According to a recent survey of over 380 people conducted by Roevin, 90% of respondents believe engineers should be on the board of directors.
While engineers are qualified for board positions, engineering is not typically a profession that is seen as boardroom material unlike finance, HR, marketing and other functions.
Most respondents agree that engineers can bring some important skills to the boardroom table, such as vision and the ability to quantify risks. Engineers have an insight into effective project management and how things work (a little weak), skills, which are essential around any boardroom table.
Engineers however do face a challenge, they need to increase their commercial outlook and be able to influence in order to operate at board level. If an engineer isn’t comfortable or confident in their influencing skills they will struggle to be heard at board level. Through recent survey results, it was clear communication and business know how / strategy and man -management skills also need to be developed.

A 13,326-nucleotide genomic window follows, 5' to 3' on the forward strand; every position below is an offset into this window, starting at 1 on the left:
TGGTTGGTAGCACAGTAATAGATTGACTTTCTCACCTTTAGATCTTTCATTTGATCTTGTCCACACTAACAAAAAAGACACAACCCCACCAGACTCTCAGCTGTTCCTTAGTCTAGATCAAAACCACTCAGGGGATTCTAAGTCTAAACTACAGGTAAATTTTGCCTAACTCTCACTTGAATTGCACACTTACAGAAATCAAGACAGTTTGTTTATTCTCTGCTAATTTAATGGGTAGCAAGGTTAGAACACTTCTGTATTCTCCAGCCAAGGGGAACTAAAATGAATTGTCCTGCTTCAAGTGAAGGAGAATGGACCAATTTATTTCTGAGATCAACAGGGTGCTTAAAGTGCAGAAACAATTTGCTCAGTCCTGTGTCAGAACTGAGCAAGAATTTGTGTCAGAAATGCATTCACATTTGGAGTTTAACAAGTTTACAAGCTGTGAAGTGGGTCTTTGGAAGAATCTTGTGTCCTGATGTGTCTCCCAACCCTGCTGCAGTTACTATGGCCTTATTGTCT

So while there is an appetite for engineers to join the boardroom table, there is some way to go in developing some of the core skills required.
So what can be done to help engineers of the future make the leap to the board room? Here’s a few ideas:
- Universities need to ensure that engineers gain exposure to business challenges to increase their commercial outlook
- Employers need to consider providing leadership and management training opportunities for engineers
- Recruiters need to play a part in identifying candidates that have the potential for succession and provide them with training opportunities to up skill